(Caution: this review contains spoilers. It will spoil things. Much like this movie spoiled a perfectly good Sunday afternoon for me.)
Let me first start this review by clarifying a couple points: First, I am not a comic book connoisseur or super hero mega fan. I am aware of their popularity, enjoy their stories, movies or video games, but I usually don’t go too far down the rabbit hole in that general direction. Second, I have a very high tolerance when it comes to movie quality. While I enjoy many of the accepted classics, The Godfather, Pulp Fiction, Annie Hall, Psycho to name a few, I am also happy to point out that Mr. Mom easily ranks within my personal all-time top 5 movies. My point is, I am neither a super hero purist or terribly hard to please when it comes to watching a movie. Heck, I once took a date to see Fatal Instinct. (It’s not the one you’re thinking of right now, trust me.) Please bear these two facts in mind as you continue through my review.
I first saw trailers for Suicide Squad in early 2016 and thought that it looked surprisingly interesting to me especially given the fact that I had no previous awareness of the franchise at all. I do remember Harley Quinn, with her “puddin” and “Mistah J,” from Batman the Animated Series in my younger days. Other than that I really had no idea who the rest of these characters were. The combining of several ne’er do wells into a fighting squad seemed like a good concept for a movie and I’ve always been a sucker for the anti-hero premise as well. In retrospect, I can now see that trailers truly are a marketing tool and can be very misleading when it comes to the actual quality of the movie itself. When the movie came out in August of 2016 I did not actually see it in theaters. Instead I only recently watched it on a streaming service at home. I cannot imagine, however, that seeing it on a theater screen would’ve remedied any of the issues I found within the film itself. Here now are my pros and cons in bullet point, stream of consciousness form.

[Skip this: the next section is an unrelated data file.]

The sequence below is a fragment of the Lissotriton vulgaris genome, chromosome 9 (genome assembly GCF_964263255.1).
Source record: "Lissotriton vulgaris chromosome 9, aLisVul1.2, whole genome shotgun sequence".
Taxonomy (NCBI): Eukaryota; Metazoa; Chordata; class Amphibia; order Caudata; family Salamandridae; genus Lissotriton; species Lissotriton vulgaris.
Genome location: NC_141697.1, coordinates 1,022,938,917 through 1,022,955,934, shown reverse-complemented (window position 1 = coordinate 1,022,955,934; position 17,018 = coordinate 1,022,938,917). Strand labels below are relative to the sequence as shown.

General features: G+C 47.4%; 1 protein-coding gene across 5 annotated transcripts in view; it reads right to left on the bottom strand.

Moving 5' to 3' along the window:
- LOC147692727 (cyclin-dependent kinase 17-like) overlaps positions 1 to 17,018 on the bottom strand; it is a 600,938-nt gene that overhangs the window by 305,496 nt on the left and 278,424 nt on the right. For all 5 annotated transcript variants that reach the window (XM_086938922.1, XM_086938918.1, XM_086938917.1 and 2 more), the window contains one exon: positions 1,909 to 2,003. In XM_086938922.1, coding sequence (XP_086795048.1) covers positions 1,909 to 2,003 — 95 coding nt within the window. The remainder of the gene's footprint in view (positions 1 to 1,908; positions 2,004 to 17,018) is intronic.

Margot Robbie was very good as Harley Quinn. Her faux-Brooklyn accent kind of came and went, but overall she was probably the most fleshed-out character in the movie. Her flashbacks to the developing relationship with the Joker provided some needed depth in a movie full of thin, cardboard characters. It was nothing surprising, but it did cover the story arc of their relationship and played into the main story pretty well. I’ll stop short of saying Robbie was “born to play this part” but she did fit the role pretty well. She’s nice to look at, exudes a certain toughness, does crazy very, very well and still lets you know that down deep Ms. Quinn is an irreparably broken individual.
Jared Leto was good as The Joker. I’ll admit I’ve always been fascinated by the Joker character in the Batman movies. I think they’ve always been portrayed very well by a very good set of actors. Jack Nicholson was superb in the 1989 film. Heath Ledger was off the charts in the Dark Knight. Even Cesar Romero was full tilt as the more cartoon-y Clown Prince of Crime way back when. The character itself has always been interesting to me. Most villains are either crazy or brilliant, but what do you do with a villain who is both. His plans are intricate and well thought out and yet he’s willing to do absolutely anything, and I mean anything in his quest for victory over Batman. It’s a very enduring character and one that can be taken in many directions. Fortunately for this film, Leto brings the same crazy/genius energy to the character. His shock of green hair and silver teeth. Tattoos and trademark psychotic laugh. I wouldn’t say it outshines Ledger or Nicholson, but it can easily be talked about in that conversation. In fact, I think the only reason it may not be quite up to that level is that he spends a relatively small amount of time on screen in Suicide Squad. Going forward, I think Leto would be a solid choice to continue “this Joker” if the filmmakers were so inclined.